I don’t remember when I first met Shaun.  I thought it was at a screening of The Wind That Shakes the Barley that Moore Quinn arranged on campus, but Shaun’s wife, Eimer Kernan, reminded me that was when I first met her.  Apparently, I’d known Shaun for years already.  It happened sometime back there in the mythic past.  It seems I always knew him.

Shaun had the look of an Irish poet.  Tall, thin, a wood-hard  handshake.  Nothing mystical though or druidic.  He was more like common sense grown into a post oak. Maybe a better comparison is the hardwood cane Shaun carried in the last couple of years.  It was carved out of blackthorne by Willie O’Brien, a friend of Eimer’s father, Desmond Kernan.  O’Brien was a barber with a shop in Goatstown, Co. Dublin. Blackthorne is hardy, and its wood grows harder as it gets older.  The cane is straight and gnarled and hard, and it puts one in mind of sunny seascapes seen from the slopes behind Dún Laoghaire.

Shaun joined several different classes that I taught—from Modern Literature to Irish Studies to First Year Writing.  I can’t tell you how many classes over the years, because his presence became a fixed part of campus.  I am told he was one of the longest-attending students at the College of Charleston.  I believe it.  He was friendly as the park bench that sits outside the English department, and sage as the oaks that give it shade.

He and I are both transplants.  I think our backgrounds made an easy bond between us.  I never told him this, but he might have been my dad’s younger brother.  Our families came from the same place, the New York Irish.  They played stick ball swinging broom sticks for bats.  They practiced fastballs by throwing rocks in the Hudson River.  They watched the professionals at the Polo Grounds.  Shaun was my favorite uncle.

Our talks usually went for an hour or more.  He told me about Vietnam, about corporate America, about the restaurant business, but always about people.  The sergeant who knew how to handle a near race-riot.  There was one story of a corporate executive dressing Shaun down and another guy standing behind the man miming for Shaun, who was about to set the man straight, to keep his mouth closed.  The point of the story was the friend, not the exec.  Discretion on that occasion led to a great job oversees—was that when he went to live in Ireland? I don’t remember. I wish Shaun were here for me to ask.  There’s so much to ask him.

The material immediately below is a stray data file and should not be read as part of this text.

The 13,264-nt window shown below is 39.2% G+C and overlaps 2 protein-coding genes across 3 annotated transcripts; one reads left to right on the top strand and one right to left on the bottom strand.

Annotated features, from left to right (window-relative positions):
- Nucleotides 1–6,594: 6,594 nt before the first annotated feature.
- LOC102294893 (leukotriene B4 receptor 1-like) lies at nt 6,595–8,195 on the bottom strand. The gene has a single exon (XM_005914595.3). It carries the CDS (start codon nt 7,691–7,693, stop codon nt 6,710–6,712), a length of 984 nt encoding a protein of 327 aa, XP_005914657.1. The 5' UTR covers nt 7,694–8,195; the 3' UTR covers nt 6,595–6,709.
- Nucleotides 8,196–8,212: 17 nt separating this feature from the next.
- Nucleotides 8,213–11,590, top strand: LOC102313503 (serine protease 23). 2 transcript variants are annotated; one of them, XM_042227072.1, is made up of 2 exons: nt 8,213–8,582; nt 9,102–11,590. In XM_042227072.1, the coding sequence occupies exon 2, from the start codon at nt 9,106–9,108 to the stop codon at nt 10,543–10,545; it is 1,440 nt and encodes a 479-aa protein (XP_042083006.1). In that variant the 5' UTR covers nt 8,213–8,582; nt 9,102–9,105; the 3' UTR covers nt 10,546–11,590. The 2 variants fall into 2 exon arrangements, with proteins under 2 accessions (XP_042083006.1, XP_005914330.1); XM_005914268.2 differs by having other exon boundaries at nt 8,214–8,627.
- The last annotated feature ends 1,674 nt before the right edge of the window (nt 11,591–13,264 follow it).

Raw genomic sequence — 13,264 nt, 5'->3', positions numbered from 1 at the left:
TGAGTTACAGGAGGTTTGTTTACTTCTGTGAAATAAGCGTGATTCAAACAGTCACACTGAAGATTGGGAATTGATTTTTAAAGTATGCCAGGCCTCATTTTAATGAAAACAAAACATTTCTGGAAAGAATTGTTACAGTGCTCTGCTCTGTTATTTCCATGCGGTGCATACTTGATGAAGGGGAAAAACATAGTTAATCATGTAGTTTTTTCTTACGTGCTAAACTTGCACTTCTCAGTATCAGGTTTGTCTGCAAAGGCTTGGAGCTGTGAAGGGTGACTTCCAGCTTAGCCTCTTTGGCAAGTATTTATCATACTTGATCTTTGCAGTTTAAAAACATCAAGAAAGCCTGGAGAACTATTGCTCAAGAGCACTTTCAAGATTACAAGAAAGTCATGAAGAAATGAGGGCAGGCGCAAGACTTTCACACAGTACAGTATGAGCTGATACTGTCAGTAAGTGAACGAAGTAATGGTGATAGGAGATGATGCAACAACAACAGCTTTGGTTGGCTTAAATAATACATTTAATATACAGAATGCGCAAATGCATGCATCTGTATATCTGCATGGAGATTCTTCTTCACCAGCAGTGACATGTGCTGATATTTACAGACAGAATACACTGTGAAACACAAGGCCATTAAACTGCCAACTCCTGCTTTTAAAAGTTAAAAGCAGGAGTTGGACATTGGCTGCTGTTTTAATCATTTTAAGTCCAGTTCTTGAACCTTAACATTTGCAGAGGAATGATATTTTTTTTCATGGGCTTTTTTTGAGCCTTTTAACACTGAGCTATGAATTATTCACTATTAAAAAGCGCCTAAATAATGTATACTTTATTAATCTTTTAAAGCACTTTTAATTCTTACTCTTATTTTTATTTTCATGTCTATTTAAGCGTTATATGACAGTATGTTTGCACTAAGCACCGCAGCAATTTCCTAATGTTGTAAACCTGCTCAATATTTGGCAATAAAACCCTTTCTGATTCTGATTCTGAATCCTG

Last year, one of my undergraduate students interviewed him for our new Irish Oral History Project.  I’m so glad he did.  We’ve got about 60 minutes of stories that will soon be available to the public through the Lowcountry Digital Library at CofC.  When I listened to the tape, I jotted down a dozen follow-up questions.  I wanted to ask more about so many things. I miss him.

Shaun had a genius for people—for recognizing and responding to the humanity in others.  Last Spring, one of my young students mentioned that he had served with the Marines in Iraq.  Shaun quietly went up to him after class.  Though more than fifty years separated them, they talked quietly and earnestly, veteran to veteran, brother to brother.  One of my prouder boasts in life is that Shaun thought enough of me to make me a friend.  I’m no Marine. I’d done nothing to earn that bond, but he gave it to me anyway.

In one of my classes we were studying W. B. Yeats, who, because he came of Protestant Ascendency stock, was always trying to prove his Irishness.  “Know that I would accounted be,” he insisted, “True brother of a company/ That sang, to sweeten Ireland’s wrong/ Ballad and story, ran and song.”  I think Yeats’ “To Ireland in the Coming Times” inspired Shaun, who was himself an accomplished poet, to write this:

Not a Gael you say, but

Anglo Saxon to the bone.
Forget you these Sceptered Isles
were one time Gaelic all?

Gael, Northman, Norman, Saxon
mixed on this ancient soil,
though oft in battle toiled.
Did not this blood watered isle
breath into all the notion of herself?
Mystical, shifting layers,
bardic ballad, Nordic rune
mixed, became a single tune.

Yeats caught it all
and put to verse
the mystery of this isle
that has a notion of herself.
Who, though the language fades,
seduces most who shelter here.

Anglo Saxon, by blood maybe,
but as generations passed
the language of the soil took hold
and this “west brit” became
the golden trumpet of her soul.

By such did Yeats prove
Irishness is tethered
to the place, not
in the bone.

It has the rhythm of a Yeats poem, and it’s just as hard.  Rhyming “hold” and “soul” is just like Yeats.  Now, Shaun was a head above the heads of most of my students, and he suspected they might not understand the poem.  Luckily, he provided his own notes to help his classmates.  (Yeats did that too. You can find Shaun’s at the bottom of this tribute.)

I don’t want to explicate the poem now.  But I want to latch on to one thing, that final image, which expresses the generosity I saw in Shaun’s spirit.  Everyone could be his sister or his brother. Or his nephew.  My bones were not tethered to his. He was not my uncle.  I did not have that privilege.  But I was rooted to Shaun, like the tree in another Yeats’s poem and like the oak tree outside my office window, through this dear perpetual place.


Shaun’s notes: